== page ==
There are so many ups, downs and in-betweens over the course of a 162 game season that it seems foolish to objectively point to a particular moment in time as the time when everything ceased to matter.
The inning started with a throwing error by Jose Reyes, the kind of sloppy play that a team with no margin for error simply can't make. Mike Pelfrey buckled down and picked up two outs before walking Chipper Jones to put runners on the corners for Brian McCann. McCann had doubled home a run in the first inning and homered in the fourth, making him 14-for-33 lifetime against Pelfrey. The score was 3-2 at this point, Hisanori Takahashi was warm in the bullpen and given the import of the game and the ineptitude of the Mets offense, this was clearly an out that the Mets had to have.
Jerry Manuel chose to leave Pelfrey in to face McCann and the result was predictable. McCann doubled in a run and the Braves were on their way to an 8-3 win. That might sound like 20/20 hindsight but you saw the career stats for Pelfrey against McCann and you saw the way their previous battles had turned out on Wednesday night and, more than either of those, you know how significant it is for the Mets to win every game when you're two-thirds of the way through the season and barely clinging to the playoff race.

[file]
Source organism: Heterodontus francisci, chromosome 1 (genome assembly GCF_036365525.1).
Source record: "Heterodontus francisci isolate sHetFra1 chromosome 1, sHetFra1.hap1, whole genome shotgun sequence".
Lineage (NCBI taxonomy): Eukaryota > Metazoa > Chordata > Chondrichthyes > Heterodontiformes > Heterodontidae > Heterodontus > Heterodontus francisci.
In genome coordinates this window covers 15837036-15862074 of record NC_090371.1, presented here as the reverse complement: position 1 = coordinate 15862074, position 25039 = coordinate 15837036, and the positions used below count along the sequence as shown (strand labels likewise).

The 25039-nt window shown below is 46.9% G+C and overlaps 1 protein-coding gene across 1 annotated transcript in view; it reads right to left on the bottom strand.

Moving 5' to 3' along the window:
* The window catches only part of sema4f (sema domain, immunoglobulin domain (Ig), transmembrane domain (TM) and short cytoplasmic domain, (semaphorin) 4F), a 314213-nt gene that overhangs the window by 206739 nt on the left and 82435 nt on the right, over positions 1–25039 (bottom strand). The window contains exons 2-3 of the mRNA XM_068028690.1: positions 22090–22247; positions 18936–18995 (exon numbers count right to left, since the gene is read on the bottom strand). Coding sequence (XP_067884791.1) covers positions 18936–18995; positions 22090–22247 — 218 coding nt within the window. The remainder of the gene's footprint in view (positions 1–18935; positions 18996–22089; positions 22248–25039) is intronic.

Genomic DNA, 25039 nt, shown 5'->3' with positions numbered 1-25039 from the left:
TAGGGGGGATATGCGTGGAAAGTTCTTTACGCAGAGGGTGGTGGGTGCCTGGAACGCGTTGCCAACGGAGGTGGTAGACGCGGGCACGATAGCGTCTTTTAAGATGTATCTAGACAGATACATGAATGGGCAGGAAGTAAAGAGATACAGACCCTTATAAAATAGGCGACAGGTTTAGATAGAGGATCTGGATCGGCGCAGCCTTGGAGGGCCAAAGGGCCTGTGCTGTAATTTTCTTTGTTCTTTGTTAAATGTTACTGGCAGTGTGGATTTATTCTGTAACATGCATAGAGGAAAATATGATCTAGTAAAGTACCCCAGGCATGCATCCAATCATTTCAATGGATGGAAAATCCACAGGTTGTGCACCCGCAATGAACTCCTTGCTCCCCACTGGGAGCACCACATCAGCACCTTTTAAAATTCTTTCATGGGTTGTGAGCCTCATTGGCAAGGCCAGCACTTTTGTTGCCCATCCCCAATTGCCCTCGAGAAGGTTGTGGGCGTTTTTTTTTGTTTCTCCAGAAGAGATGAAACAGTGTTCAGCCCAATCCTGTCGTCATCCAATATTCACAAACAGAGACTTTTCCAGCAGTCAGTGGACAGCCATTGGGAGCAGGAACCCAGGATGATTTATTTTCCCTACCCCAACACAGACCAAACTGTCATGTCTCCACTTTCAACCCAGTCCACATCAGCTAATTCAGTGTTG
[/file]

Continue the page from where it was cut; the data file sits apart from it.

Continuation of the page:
Pelfrey, whose once promising season has come apart faster than a shoddily constructed burrito, wasn't done. Manuel left him in to intentionally walk Eric Hinske and then, with the bases loaded, Pelfrey hit Matt Diaz to force in a fifth run. The Mets would go on to make three more errors in the sixth to lead to the 8-3 final, but the fifth was when the game became unsalvageable.
Manuel didn't manage the moment correctly because he didn't manage it like winning was the only thing that mattered. It was as if he wanted to see if Pelfrey could get himself out of the jam, something that is best saved for April or a September when there's nothing at stake. We'll be there soon enough.
If the Braves go 27-27 the rest of the way, the Mets will have to go 35-19 to tie them for first place. That, of course, assumes the Phillies don't exist. The Wild Card picture, where the Mets are further behind with five teams in their way, is even bleaker.
Mets history says You Gotta Believe that miracles can happen. That's what it's gonna take at this point.